How Your Balance Sheet Affects Your Business Sales Price and Business Value in Merger and Acquisition Transactions

Or, In Business Planning such as: Business Mergers and Acquisitions, Business Valuations,  M&A Business Valuations, Exit Planning, Succession Strategies, Business Strategic Planning, Business Brokerage, for Companies Such As, Construction Contractors, General Contractors, Engineering Companies, Sub-contracting Companies, Distributors and Supply Houses, Service Firms, how your balance sheet will affect your ultimate business sales price.

 

We mainly focus on the income statement in order to determine earnings and company value.  But your balance sheet is an essential component of any transaction.  This article will briefly address how your balance sheet impacts your business market value in the sales process.

 

A strong balance sheet can keep you in business in tough times.  That can be true in business sales also.  After all, if you are running out of cash or have had a loan called – how strong is your negotiating position?

 

When selling any business the theory is that the buyer should get the assets necessary to produce the income that they are buying.  These assets may be trucks but they may also be cash and receivables (working capital).  Just like when you sell your house and pay off your mortgage (whether it is more or less than the sales price) debt will be paid off by the seller out of the sales proceeds or at least count as part of the sales price. 

 

General balance sheet tips – Have cash.  Manage accounts receivable.  Try to collect as rapidly as possible.  Put systems in place to collect.  This includes making sure your requisition package is complete, all insurance certificates are current and whatever else is required.  Keep inventory as low as possible.  Do you really have savings after handling, storage, loss, etc. from buying in bulk?  The squeaky wheel does get the grease.  Manage accounts payable.  You must pay but do your best to obtain extended terms when possible.  Keep bank debt to a minimum if possible.  I was once told and the saying has never failed me, “A banker is someone who gives you an umbrella and when it starts to rain asks for it back.”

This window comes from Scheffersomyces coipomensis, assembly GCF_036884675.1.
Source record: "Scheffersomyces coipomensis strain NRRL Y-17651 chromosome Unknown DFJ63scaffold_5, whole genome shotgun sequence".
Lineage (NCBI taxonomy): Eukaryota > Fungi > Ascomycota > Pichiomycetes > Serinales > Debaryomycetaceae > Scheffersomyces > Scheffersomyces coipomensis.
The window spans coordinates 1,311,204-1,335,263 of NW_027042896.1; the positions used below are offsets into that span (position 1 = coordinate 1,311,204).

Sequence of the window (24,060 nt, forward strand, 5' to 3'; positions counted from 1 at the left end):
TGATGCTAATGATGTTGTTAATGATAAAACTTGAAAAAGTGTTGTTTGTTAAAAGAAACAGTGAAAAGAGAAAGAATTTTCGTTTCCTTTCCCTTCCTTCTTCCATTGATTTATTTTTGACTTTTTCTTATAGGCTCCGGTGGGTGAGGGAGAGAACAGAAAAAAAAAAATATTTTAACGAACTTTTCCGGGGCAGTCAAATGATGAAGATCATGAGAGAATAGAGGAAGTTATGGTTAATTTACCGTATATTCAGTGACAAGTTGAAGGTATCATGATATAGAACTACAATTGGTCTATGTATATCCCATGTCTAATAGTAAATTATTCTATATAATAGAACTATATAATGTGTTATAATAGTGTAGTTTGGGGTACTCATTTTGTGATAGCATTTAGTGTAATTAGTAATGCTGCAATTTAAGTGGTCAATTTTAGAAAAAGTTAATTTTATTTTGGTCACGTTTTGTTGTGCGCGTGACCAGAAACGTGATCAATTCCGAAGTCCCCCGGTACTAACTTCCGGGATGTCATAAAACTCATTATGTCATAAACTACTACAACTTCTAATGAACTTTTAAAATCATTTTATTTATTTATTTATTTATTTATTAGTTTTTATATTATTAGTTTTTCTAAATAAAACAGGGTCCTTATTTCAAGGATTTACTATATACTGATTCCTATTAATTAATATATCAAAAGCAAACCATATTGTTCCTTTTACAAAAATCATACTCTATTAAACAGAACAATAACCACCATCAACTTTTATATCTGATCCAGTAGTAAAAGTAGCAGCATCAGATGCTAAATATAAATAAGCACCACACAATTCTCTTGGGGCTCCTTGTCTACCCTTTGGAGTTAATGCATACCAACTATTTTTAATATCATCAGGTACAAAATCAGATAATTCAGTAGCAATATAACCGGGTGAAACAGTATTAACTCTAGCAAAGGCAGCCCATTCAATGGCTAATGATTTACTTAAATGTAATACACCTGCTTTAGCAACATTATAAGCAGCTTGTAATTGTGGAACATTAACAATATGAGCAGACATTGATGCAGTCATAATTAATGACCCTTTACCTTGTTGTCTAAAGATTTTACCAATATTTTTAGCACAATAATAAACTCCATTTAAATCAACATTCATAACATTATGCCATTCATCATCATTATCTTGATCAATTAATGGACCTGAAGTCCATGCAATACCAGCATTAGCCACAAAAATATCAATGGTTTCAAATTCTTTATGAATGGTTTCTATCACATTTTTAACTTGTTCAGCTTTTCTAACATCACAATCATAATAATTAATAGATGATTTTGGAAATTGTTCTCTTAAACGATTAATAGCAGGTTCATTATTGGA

Have lines of credit but do everything you can to not NEED to be in them.  Keep physical assets in good repair but do not overinvest in the 3-2 years before a sale.

 

If you have real estate owned by your company (review with your advisors then in 99% of the cases) get it into a stand-alone entity now.

 

In this time of low profits and high receivables many businesses – particularly many contractors are worth more dead than alive.  Namely many contractors have more due to them in accounts receivable than the value of their company.  A market buyer will not give them a price as high as the accounts receivable.   An uncomfortable place for any owner to be.

In summary, maintain a strong balance sheet with plenty of current assets and working capital in order to strengthen your negotiating position in a business sale and tide your company through any short term rough waters.